The news that the FATF has indicated that Malta’s action plan has been substantially completed was quite welcome.
We all remember how the FATF decision in June last year was met: warnings of Armageddon.
The Maltese economy was going to implode. Firms were on the verge of boarding the plane and leaving. There were reports that Malta’s foreign capital inflow could drop by €250 million, or by 7.6% of GDP.
These dark clouds never formed, let alone the perfect storm predicted. By the end of 2021, there was a record number of companies operating in the gaming sector, an increase of 6% over 2020.
Similarly, by the end of 2021, there was a record number of companies operating in the financial services sector, with an increase of a financial institution, 3 insurance undertakings, and an investment services firm.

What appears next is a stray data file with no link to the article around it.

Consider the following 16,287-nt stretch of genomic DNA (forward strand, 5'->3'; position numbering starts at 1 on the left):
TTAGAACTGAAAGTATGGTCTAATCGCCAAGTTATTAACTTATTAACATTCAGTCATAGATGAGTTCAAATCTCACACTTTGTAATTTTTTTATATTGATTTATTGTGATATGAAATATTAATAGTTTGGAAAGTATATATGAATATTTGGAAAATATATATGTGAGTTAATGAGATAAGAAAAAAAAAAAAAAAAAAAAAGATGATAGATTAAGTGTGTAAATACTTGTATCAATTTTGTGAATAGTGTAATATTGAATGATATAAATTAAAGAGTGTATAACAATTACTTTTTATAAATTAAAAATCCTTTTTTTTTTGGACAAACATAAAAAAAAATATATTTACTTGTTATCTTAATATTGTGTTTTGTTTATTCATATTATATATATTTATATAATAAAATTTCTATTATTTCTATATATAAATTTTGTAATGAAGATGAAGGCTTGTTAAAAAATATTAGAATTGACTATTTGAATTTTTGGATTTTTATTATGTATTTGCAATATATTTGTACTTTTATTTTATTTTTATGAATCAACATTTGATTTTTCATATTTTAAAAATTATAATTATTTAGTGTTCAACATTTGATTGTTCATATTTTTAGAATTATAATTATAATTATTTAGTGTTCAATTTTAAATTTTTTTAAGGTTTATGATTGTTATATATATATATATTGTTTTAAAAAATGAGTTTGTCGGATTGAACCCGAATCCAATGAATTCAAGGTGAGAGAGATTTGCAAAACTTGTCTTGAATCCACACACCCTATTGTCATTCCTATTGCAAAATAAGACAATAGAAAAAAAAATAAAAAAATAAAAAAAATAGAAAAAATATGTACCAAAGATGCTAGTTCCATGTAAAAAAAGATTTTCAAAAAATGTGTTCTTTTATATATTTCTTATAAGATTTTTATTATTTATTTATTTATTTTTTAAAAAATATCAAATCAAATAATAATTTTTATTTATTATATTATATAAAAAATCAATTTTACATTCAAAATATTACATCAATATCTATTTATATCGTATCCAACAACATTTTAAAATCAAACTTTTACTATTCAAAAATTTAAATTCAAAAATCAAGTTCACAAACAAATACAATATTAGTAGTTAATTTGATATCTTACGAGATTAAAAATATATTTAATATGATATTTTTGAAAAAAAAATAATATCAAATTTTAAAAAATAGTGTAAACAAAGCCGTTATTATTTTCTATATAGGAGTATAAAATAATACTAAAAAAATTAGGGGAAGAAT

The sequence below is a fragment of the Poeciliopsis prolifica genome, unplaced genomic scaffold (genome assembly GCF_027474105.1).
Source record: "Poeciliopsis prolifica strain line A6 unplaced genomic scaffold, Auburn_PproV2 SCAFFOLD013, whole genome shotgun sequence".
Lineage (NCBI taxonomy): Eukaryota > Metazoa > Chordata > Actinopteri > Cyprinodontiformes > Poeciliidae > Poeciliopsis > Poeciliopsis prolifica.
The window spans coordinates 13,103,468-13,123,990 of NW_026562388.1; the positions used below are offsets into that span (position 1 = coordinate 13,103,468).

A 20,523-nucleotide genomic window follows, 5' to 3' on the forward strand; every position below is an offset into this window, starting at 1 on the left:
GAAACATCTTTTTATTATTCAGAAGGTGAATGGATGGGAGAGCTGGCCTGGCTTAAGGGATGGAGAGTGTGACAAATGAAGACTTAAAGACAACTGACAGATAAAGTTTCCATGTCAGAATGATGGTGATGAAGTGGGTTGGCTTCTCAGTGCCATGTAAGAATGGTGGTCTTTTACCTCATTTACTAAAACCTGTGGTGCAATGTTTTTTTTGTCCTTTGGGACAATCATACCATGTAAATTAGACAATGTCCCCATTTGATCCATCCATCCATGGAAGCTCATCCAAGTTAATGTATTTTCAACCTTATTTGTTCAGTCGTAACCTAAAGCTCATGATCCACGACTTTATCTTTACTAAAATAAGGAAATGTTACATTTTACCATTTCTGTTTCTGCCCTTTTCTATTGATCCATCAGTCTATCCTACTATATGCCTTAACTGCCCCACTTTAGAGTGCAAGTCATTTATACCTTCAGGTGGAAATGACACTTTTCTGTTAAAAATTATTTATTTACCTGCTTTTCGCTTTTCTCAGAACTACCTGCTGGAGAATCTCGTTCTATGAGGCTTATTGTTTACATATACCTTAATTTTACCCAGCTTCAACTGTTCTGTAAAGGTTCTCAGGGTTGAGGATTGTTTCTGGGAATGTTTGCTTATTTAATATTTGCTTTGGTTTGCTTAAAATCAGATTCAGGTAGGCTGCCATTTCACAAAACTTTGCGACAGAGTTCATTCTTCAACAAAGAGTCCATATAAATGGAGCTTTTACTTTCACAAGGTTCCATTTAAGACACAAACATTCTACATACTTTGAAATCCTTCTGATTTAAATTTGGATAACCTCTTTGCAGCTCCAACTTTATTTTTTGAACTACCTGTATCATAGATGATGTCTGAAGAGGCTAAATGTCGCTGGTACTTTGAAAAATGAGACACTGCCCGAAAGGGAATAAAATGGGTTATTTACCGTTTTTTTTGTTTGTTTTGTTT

By the end of 2021, there was a record number of companies operating in the gaming and financial services sectors.
Last year Malta’s GDP was half a billion euro larger than it was before the pandemic. The Maltese economy grew at about twice the EU average, beating forecasts strongly. There was a growth of 9.4%. The 7.6% drop was nowhere to be found.
Wait…but could it be that economic growth was despite the FATF shock? Surely, gaming and financial services must have suffered greatly… but the data show otherwise.
In 2021 gaming’s value-added was €1,263 million, up from €1,099 million. An increase of €164 million, or 15%.
In 2021 financial services’ value added was €1,199 million, up from €1,149 million. An increase of €50 million, or 4%.
Back in 2012 gaming’s value-added was €576 million, or less than half what it was last year.
As for financial services, its value-added was €621 million, or just about half what it was last year.
The facts speak for themselves.